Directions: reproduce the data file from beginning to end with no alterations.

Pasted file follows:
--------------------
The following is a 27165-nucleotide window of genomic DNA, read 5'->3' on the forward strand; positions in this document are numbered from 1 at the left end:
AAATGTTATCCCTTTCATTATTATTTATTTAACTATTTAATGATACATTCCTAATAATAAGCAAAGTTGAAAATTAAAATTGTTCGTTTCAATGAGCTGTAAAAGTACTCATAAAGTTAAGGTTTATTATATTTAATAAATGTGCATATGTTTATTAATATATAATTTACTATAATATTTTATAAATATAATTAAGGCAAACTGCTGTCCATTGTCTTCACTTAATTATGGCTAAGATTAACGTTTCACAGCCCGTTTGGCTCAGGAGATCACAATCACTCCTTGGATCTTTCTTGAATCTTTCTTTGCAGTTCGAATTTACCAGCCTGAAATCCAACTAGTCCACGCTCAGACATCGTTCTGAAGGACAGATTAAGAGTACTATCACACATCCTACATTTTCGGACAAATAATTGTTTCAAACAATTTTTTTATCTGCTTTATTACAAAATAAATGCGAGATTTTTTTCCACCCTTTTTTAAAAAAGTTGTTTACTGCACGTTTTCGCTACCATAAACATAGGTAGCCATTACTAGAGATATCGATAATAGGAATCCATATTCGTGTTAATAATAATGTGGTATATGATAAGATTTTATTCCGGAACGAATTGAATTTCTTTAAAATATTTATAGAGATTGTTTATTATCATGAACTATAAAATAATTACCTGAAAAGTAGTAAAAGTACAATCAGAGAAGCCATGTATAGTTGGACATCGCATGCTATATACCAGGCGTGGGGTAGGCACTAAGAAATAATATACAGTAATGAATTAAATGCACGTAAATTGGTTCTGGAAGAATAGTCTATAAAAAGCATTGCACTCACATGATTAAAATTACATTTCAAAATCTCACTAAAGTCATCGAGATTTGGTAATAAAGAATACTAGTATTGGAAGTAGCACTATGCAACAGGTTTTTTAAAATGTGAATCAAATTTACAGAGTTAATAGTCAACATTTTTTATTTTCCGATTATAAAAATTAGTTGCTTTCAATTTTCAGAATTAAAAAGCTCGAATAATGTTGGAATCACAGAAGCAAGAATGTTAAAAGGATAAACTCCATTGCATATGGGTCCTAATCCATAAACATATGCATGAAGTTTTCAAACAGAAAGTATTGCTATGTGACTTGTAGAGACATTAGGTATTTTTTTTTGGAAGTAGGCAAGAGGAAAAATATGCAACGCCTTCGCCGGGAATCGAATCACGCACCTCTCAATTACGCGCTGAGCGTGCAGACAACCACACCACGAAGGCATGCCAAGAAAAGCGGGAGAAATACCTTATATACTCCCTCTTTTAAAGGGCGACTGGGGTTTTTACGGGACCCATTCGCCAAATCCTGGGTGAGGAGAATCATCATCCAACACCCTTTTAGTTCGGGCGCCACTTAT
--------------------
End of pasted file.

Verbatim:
The following is a 27165-nucleotide window of genomic DNA, read 5'->3' on the forward strand; positions in this document are numbered from 1 at the left end:
AAATGTTATCCCTTTCATTATTATTTATTTAACTATTTAATGATACATTCCTAATAATAAGCAAAGTTGAAAATTAAAATTGTTCGTTTCAATGAGCTGTAAAAGTACTCATAAAGTTAAGGTTTATTATATTTAATAAATGTGCATATGTTTATTAATATATAATTTACTATAATATTTTATAAATATAATTAAGGCAAACTGCTGTCCATTGTCTTCACTTAATTATGGCTAAGATTAACGTTTCACAGCCCGTTTGGCTCAGGAGATCACAATCACTCCTTGGATCTTTCTTGAATCTTTCTTTGCAGTTCGAATTTACCAGCCTGAAATCCAACTAGTCCACGCTCAGACATCGTTCTGAAGGACAGATTAAGAGTACTATCACACATCCTACATTTTCGGACAAATAATTGTTTCAAACAATTTTTTTATCTGCTTTATTACAAAATAAATGCGAGATTTTTTTCCACCCTTTTTTAAAAAAGTTGTTTACTGCACGTTTTCGCTACCATAAACATAGGTAGCCATTACTAGAGATATCGATAATAGGAATCCATATTCGTGTTAATAATAATGTGGTATATGATAAGATTTTATTCCGGAACGAATTGAATTTCTTTAAAATATTTATAGAGATTGTTTATTATCATGAACTATAAAATAATTACCTGAAAAGTAGTAAAAGTACAATCAGAGAAGCCATGTATAGTTGGACATCGCATGCTATATACCAGGCGTGGGGTAGGCACTAAGAAATAATATACAGTAATGAATTAAATGCACGTAAATTGGTTCTGGAAGAATAGTCTATAAAAAGCATTGCACTCACATGATTAAAATTACATTTCAAAATCTCACTAAAGTCATCGAGATTTGGTAATAAAGAATACTAGTATTGGAAGTAGCACTATGCAACAGGTTTTTTAAAATGTGAATCAAATTTACAGAGTTAATAGTCAACATTTTTTATTTTCCGATTATAAAAATTAGTTGCTTTCAATTTTCAGAATTAAAAAGCTCGAATAATGTTGGAATCACAGAAGCAAGAATGTTAAAAGGATAAACTCCATTGCATATGGGTCCTAATCCATAAACATATGCATGAAGTTTTCAAACAGAAAGTATTGCTATGTGACTTGTAGAGACATTAGGTATTTTTTTTTGGAAGTAGGCAAGAGGAAAAATATGCAACGCCTTCGCCGGGAATCGAATCACGCACCTCTCAATTACGCGCTGAGCGTGCAGACAACCACACCACGAAGGCATGCCAAGAAAAGCGGGAGAAATACCTTATATACTCCCTCTTTTAAAGGGCGACTGGGGTTTTTACGGGACCCATTCGCCAAATCCTGGGTGAGGAGAATCATCATCCAACACCCTTTTAGTTCGGGCGCCACTTAT